It’s also worth noting that your journey with movement will be a rollercoaster of ups and downs. I promise you that every human being has fallen off the wagon of consistency and determination. But the secret of success in fitness is just that — consistency. Which is beautiful. Because fitness is not “all or nothing.” The act of consistency allows you to take it one day at a time, one step after another; it allows you to reach all the milestones; it’s a great reminder that your one or two days of doing nothing and eating over calories isn’t going to ruin your progress, or put you back at square one; it allows for a mindset of continuance and patience; and it’s personally allowed me to remember that major progress will be a year-to-year endeavor; not a couple months worth of hard work and dedication, because fitness is not meeting one goal quitting when you’ve reached it. When fitness becomes a habit, consistency allows you to create bigger goals. Consistency is what gets you where you want to be.

Your journey with movement can be whatever you need it to be and feel like. You just have to commit to trying.


What My Routine Looks Like

I make sure that my weeks are filled with 3-4 days of movement. Whether it’s lifting at the gym, a walk for fresh air, yoga for grounding, or swim for nostalgia, I’m moving.

I really enjoy keeping my body in suspense when it comes to fitness. I enjoy incorporating different means of moving my body into my routines. I try to lift every week no matter what, but I enjoy throwing in a walk, swim, or yoga for an additional hour of cardio. It’s like a game for the brain; deciding what sounds the best for that day and for my body.

But I also listen to my body when it needs rest or something different altogether. Last week, all I did was yoga. It felt great and I was able to focus more on strength and endurance training. I will always advocate to tuning into what your body needs.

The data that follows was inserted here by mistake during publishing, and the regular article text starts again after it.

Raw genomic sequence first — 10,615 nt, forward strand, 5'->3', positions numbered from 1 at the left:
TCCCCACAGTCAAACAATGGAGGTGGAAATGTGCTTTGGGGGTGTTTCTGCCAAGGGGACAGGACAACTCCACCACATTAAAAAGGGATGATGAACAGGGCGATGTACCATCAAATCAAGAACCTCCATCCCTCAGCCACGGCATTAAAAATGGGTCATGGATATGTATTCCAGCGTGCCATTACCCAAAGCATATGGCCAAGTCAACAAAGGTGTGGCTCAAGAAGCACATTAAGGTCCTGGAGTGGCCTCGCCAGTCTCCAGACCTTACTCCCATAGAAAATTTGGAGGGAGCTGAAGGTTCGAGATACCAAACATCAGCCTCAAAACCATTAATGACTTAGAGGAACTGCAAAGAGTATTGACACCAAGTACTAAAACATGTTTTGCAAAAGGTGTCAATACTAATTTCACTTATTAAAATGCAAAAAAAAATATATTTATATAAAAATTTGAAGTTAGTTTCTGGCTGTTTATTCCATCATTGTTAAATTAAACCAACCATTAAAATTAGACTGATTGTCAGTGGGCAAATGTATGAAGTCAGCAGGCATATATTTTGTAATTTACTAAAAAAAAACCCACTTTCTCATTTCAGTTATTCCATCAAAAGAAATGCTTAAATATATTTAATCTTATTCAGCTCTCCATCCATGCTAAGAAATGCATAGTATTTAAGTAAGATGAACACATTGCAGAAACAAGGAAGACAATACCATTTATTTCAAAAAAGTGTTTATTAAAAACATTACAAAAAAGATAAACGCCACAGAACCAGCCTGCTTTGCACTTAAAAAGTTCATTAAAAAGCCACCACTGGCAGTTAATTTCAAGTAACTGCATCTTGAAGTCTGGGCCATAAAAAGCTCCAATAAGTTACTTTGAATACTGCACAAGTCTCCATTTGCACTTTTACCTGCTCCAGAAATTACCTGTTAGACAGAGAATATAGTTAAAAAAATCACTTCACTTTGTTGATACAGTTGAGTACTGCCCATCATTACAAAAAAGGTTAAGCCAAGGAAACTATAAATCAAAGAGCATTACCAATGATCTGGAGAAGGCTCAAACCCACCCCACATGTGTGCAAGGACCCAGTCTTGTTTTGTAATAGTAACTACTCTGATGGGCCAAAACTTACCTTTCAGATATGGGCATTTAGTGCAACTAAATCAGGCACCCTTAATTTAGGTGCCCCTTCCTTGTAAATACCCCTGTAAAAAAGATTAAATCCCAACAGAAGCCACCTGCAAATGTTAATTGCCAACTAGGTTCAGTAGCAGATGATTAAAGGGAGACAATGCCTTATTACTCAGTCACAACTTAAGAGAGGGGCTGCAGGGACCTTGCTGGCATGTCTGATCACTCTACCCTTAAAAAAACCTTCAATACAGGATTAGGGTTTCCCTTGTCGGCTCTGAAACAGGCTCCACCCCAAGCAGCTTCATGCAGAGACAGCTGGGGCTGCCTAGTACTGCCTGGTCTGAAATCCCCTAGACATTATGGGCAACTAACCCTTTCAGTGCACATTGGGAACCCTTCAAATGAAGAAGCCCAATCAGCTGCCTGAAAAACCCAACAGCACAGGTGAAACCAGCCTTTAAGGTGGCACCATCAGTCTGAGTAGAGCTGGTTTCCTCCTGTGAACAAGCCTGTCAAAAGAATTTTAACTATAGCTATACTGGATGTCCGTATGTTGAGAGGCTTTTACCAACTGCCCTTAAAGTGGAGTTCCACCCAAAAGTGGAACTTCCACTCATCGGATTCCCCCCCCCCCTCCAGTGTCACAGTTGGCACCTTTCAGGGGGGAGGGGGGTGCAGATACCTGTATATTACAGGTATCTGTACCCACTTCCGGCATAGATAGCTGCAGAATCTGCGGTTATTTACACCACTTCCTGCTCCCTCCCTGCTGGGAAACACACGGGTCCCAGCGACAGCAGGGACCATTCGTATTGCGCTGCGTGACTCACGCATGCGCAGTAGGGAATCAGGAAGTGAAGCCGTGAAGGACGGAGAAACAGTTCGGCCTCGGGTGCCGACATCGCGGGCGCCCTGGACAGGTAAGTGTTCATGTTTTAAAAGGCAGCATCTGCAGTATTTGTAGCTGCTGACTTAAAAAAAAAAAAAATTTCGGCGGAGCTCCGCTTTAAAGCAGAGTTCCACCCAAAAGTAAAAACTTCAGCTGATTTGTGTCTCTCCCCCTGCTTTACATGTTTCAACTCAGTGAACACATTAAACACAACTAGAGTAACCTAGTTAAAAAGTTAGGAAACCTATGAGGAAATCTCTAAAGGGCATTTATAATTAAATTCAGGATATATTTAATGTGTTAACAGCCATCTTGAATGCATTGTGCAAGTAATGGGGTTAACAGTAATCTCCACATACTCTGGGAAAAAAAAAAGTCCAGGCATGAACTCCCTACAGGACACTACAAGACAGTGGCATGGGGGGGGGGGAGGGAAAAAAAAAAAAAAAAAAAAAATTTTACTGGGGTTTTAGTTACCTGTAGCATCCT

If you need inspo for easy movement, here’s a glimpse at what my last few weeks have consisted of:

MONDAYS
– Gym: BACK & BIs (45-50 mins)
– Added Cardio: WALK (20-30 mins) or SWIM (30-45 mins)

TUESDAYS
– Gym: LEG DAY (45-50 mins)
– Added Cardio: WALK (20-30 mins) or YOGA (15-30 mins)

WEDNESDAYS (Slow Cardio Day)
– YOGA (30 mins)
– WALK (15 mins)

THURSDAYS
– Gym: CHEST, TRIs, SHOULDERs (45-50 mins)
– Added Cardio: WALK (20-30 mins) or SWIM (30-45 mins)

FRIDAYS (Slow Cardio Day)
– YOGA (30 mins)
– SWIM (30 mins)

SATURDAYS-SUNDAYS (Rest)
– Recovery Yoga (15-30 mins)

I’ll always advocate for finding several means of movement. It helps the body develop strength in several areas and keeps the brain active. Being able to incorporate all of these exercises has been immensely beneficial to my mental and emotional health.

Remember that movement just has to feel good to you — it doesn’t have to look perfect or be aesthetically pleasing. Your fitness journey is entirely your own, and can look exactly how you need it to. As long as it works for you, you’re right where you need to be.

Say yes to intentional movement. Incorporate it into your life this year. See what comes of it. Fix your relationship with it if you need to. Practice patience, consistency, and discipline. Shift your mindset on fitness being good for your mind and body, not something you have to do when you don’t want to. Allow for trial and error and falling off the wagon. Just watch how far you get.